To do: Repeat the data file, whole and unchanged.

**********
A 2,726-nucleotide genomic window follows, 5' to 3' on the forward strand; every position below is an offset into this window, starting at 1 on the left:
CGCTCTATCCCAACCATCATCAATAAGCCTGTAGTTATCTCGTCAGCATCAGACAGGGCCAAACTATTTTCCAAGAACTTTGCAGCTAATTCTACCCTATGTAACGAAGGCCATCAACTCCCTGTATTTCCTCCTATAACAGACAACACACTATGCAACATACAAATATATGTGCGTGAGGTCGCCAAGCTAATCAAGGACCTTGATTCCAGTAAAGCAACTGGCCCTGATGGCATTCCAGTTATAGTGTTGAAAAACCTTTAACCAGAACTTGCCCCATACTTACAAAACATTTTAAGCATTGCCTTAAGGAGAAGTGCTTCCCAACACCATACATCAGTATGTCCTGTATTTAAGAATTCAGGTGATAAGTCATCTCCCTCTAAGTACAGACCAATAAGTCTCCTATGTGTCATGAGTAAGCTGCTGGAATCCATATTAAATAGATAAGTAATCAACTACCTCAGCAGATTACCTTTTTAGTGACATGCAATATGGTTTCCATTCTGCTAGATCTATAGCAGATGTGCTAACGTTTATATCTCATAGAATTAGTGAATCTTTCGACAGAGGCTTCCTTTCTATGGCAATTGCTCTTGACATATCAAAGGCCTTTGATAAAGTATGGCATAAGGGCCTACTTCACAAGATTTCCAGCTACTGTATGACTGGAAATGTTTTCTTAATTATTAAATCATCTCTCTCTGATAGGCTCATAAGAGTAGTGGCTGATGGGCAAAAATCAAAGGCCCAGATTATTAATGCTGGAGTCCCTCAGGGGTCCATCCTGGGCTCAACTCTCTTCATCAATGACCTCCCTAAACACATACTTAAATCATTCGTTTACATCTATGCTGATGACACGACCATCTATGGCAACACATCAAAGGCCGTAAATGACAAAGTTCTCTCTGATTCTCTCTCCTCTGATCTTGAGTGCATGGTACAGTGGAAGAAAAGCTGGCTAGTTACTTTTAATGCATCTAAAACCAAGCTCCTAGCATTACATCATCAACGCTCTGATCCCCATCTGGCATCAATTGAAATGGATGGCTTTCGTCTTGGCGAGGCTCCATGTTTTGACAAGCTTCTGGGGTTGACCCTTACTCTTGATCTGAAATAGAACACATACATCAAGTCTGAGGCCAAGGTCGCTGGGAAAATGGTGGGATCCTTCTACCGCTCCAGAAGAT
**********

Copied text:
A 2,726-nucleotide genomic window follows, 5' to 3' on the forward strand; every position below is an offset into this window, starting at 1 on the left:
CGCTCTATCCCAACCATCATCAATAAGCCTGTAGTTATCTCGTCAGCATCAGACAGGGCCAAACTATTTTCCAAGAACTTTGCAGCTAATTCTACCCTATGTAACGAAGGCCATCAACTCCCTGTATTTCCTCCTATAACAGACAACACACTATGCAACATACAAATATATGTGCGTGAGGTCGCCAAGCTAATCAAGGACCTTGATTCCAGTAAAGCAACTGGCCCTGATGGCATTCCAGTTATAGTGTTGAAAAACCTTTAACCAGAACTTGCCCCATACTTACAAAACATTTTAAGCATTGCCTTAAGGAGAAGTGCTTCCCAACACCATACATCAGTATGTCCTGTATTTAAGAATTCAGGTGATAAGTCATCTCCCTCTAAGTACAGACCAATAAGTCTCCTATGTGTCATGAGTAAGCTGCTGGAATCCATATTAAATAGATAAGTAATCAACTACCTCAGCAGATTACCTTTTTAGTGACATGCAATATGGTTTCCATTCTGCTAGATCTATAGCAGATGTGCTAACGTTTATATCTCATAGAATTAGTGAATCTTTCGACAGAGGCTTCCTTTCTATGGCAATTGCTCTTGACATATCAAAGGCCTTTGATAAAGTATGGCATAAGGGCCTACTTCACAAGATTTCCAGCTACTGTATGACTGGAAATGTTTTCTTAATTATTAAATCATCTCTCTCTGATAGGCTCATAAGAGTAGTGGCTGATGGGCAAAAATCAAAGGCCCAGATTATTAATGCTGGAGTCCCTCAGGGGTCCATCCTGGGCTCAACTCTCTTCATCAATGACCTCCCTAAACACATACTTAAATCATTCGTTTACATCTATGCTGATGACACGACCATCTATGGCAACACATCAAAGGCCGTAAATGACAAAGTTCTCTCTGATTCTCTCTCCTCTGATCTTGAGTGCATGGTACAGTGGAAGAAAAGCTGGCTAGTTACTTTTAATGCATCTAAAACCAAGCTCCTAGCATTACATCATCAACGCTCTGATCCCCATCTGGCATCAATTGAAATGGATGGCTTTCGTCTTGGCGAGGCTCCATGTTTTGACAAGCTTCTGGGGTTGACCCTTACTCTTGATCTGAAATAGAACACATACATCAAGTCTGAGGCCAAGGTCGCTGGGAAAATGGTGGGATCCTTCTACCGCTCCAGAAGAT